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Of men eat Timon, and he sees them not!
windpipe's dangerous notes': Great men should drink with harness on their
For has here perhaps the signification of because. So, in Othello:
Haply, for I am black.” Malone. so many dip their meat
In one man's blood;] The allusion is to a pack of hounds trained to pursuit by being gratified with the blood of an animal which they kill, and the wonder is that the animal on which they are feeding cheers them to the chase.
Johnson. 9 Methinks, they should invite them withOUT KNIVES :) It was the custom in our author's time for every guest to bring his own knife, which he occasionally whetted on a stone that hung behind the door. One of these whetstones may be seen in Parkinson's Museum. They were strangers, at that period, to the use of forks. Ritson.
1-windpipe's dangerous notes :] The notes of the windpipe seem to be only the indications which show where the windpipe is. Johnson.
Shakspeare is very fond of making use of musical terms, when he is speaking of the human body, and windpipe and notes savour strongly of a quibble. STEEVENS, with harness -] i. e. armour See vol. xi. p. 267.
Tim. My lord, in heart'; and let the health go
round. 2 Lord. Let it flow this way, my good lord. APEM. .
Flow this way! A brave fellow !—he keeps his tides well. Timon, Those healths 4 will make thee, and thy' state, look
I pray for no man, but myself : 3 My lord, in heart;] That is, my lord's health with sincerity. An emendation has been proposed thus :
My love in heart; but it is not necessary.
“ And was all his in chere, as his in herte." Again, in Sir Amyas Poulet's letter to Sir Francis Walsingham, refusing to have any hand in the assassination of Mary Queen of
he (Sir Drue Drury) forbeareth to make any particular answer, but subscribeth in heart to my opinion." Again, in King Henry IV. Part I. Act IV. Sc. I. :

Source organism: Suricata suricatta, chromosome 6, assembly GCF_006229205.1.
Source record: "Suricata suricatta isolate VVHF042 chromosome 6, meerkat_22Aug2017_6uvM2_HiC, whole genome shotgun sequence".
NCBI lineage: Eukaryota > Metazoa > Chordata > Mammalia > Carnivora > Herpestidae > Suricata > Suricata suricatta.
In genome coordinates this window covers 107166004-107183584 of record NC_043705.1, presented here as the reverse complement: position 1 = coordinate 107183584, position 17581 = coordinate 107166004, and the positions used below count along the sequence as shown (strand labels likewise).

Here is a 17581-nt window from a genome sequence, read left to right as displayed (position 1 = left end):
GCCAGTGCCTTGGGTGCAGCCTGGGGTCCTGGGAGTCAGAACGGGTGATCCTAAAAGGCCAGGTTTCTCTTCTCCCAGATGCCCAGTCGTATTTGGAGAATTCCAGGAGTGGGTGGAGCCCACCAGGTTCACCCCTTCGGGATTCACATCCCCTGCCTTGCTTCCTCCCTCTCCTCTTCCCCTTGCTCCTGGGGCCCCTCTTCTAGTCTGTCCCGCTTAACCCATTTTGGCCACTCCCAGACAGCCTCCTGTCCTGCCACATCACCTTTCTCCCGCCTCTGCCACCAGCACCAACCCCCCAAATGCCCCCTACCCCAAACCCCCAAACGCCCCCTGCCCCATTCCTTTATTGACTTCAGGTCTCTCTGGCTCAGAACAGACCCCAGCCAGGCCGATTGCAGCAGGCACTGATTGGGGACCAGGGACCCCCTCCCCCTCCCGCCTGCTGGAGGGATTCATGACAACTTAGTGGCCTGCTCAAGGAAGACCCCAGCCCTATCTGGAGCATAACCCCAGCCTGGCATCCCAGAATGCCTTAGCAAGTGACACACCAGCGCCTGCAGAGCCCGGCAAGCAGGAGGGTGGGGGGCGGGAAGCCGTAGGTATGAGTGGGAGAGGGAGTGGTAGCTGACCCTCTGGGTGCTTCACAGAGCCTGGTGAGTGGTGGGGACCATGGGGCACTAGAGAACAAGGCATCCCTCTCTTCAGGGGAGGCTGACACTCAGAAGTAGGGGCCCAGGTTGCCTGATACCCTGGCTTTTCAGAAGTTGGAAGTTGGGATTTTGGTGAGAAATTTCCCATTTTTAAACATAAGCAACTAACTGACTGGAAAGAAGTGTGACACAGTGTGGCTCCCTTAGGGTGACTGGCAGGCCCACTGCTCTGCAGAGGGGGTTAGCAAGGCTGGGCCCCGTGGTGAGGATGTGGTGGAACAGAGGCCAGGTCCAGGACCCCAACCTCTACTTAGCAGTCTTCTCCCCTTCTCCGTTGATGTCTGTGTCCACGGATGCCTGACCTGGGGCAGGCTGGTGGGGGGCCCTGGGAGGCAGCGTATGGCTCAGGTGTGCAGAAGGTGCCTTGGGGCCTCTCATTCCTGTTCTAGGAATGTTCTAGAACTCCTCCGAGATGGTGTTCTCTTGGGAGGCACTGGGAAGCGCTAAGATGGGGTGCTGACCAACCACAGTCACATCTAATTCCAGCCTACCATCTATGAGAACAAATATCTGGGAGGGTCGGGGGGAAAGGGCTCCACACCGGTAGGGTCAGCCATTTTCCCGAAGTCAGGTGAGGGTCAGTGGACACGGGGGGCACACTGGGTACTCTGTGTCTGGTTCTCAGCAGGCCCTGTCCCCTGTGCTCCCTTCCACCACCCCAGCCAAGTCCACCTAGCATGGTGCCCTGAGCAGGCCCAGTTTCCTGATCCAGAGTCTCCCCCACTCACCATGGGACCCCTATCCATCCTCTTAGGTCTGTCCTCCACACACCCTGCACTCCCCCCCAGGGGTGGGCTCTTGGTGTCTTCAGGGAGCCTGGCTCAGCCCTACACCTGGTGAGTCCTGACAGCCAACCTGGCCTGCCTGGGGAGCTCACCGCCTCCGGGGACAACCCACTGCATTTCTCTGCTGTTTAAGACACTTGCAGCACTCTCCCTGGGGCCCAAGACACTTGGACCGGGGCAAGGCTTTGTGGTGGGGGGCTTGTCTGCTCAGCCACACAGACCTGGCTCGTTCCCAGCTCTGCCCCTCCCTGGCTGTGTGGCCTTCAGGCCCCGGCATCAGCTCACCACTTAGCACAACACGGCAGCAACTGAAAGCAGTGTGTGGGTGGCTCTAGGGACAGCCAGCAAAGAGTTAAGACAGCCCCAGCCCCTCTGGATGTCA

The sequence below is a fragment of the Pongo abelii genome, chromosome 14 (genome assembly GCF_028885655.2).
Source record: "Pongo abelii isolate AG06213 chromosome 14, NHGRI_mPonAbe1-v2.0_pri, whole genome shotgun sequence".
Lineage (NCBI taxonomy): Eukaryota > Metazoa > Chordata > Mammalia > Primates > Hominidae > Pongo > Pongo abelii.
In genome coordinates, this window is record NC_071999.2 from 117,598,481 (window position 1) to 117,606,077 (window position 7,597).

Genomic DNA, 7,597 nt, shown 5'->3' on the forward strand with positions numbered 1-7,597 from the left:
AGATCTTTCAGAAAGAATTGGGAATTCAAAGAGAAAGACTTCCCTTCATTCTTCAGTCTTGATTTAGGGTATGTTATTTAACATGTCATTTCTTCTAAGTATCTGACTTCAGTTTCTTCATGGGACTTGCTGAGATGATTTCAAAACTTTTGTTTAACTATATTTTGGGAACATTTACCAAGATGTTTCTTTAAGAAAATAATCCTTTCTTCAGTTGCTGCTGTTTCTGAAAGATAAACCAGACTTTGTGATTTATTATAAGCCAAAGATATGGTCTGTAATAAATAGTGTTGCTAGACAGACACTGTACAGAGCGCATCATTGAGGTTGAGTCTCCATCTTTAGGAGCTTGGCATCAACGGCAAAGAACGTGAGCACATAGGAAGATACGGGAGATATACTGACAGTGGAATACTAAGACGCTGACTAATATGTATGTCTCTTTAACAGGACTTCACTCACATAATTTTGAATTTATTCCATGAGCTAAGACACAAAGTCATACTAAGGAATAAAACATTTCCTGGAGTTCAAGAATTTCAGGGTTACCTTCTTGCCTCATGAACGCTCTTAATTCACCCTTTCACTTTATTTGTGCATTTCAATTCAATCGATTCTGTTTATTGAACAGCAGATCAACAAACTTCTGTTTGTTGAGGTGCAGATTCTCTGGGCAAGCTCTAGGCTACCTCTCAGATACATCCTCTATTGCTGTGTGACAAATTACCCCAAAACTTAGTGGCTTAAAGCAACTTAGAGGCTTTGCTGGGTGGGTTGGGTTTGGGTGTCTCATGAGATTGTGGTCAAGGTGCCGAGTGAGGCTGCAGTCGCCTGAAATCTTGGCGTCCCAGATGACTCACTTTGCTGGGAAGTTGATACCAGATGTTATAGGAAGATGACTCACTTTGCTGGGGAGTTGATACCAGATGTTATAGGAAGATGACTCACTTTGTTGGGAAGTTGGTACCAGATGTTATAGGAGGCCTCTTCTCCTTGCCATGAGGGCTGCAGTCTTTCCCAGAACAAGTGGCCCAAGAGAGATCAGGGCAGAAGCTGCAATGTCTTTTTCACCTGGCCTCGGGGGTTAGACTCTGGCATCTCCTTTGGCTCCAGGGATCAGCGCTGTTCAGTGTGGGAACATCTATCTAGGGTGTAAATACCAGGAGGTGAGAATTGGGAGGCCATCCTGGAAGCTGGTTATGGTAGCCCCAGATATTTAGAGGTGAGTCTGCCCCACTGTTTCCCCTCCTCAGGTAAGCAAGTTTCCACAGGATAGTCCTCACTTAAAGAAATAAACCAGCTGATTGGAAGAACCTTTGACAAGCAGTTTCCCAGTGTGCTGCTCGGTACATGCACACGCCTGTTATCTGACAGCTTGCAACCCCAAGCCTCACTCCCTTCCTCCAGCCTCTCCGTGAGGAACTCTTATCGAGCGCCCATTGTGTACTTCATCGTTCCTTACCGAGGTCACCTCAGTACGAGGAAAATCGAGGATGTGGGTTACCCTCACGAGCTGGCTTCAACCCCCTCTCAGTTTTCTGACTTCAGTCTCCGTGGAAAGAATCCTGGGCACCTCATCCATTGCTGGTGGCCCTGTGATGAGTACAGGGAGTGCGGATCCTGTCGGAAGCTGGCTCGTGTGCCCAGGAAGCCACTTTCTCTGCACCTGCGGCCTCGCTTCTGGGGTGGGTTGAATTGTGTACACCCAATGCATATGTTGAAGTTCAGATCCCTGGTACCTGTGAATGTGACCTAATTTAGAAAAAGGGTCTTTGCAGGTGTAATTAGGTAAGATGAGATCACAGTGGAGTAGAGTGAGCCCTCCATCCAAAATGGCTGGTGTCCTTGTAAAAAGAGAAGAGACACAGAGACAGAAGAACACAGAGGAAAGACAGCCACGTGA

in heart desiring still
Dost thou not wish in heart,
STEEVENS. Timon, Those healths - This speech, except the concluding couplet, is printed as prose in the old copy; nor could it be exhibited as verse but by transferring the word Timon, which follows-look ill, to its present place. The transposition was made by Mr. Capell. The word might have been an interlineation, and so have been misplaced. Yet, after all, I suspect many of the speeches in this play, which the modern editors have exhibited in a loose kind of metre, were intended by the author as prose : in which form they appear in the old copy. Malone.
Scots : "
Grant I may never prove so fond,
[Eats and drinks. Much good dich thy good heart, Āpemantus !
Tim. Captain Alcibiades, your heart's in the field
Alcib. My heart is ever at your service, my lord.
Tim. You had rather be at a breakfast of ene. mies, than a dinner of friends.
Alcib. So they were bleeding-new, my lord, there's no meat like them; I could wish my best friend at such a feast.
Apem. 'Would all those flatterers were thine enemies then ; that then thou might'st kill 'em, and bid me to 'em.
1 Lord. Might we but have that happiness, my lord, that you would once use our hearts, whereby we might express some part of our zeals, we should think ourselves for ever perfecto.
Tim. O, no doubt, my good friends, but the gods themselves have provided that I shall have much help from you : How had you been my friends else? why have you that charitable title from thousands, did you not chiefly belong to my heart?? I 5 Rich men sin,] Dr. Farmer proposes to read-sing. Reed.
for ever perfect.] That is, arrived at the perfection of happiness. Johnson. So, in Macbeth : “ Then comes my fit again; I had else been perfect ;
STEEVENS. 7 How had you been my friends else? why have you that CHARITABLE title from thousands, did you not chiefly belong to my heart?) Charitable signifies, dear, endearing. So, Milton: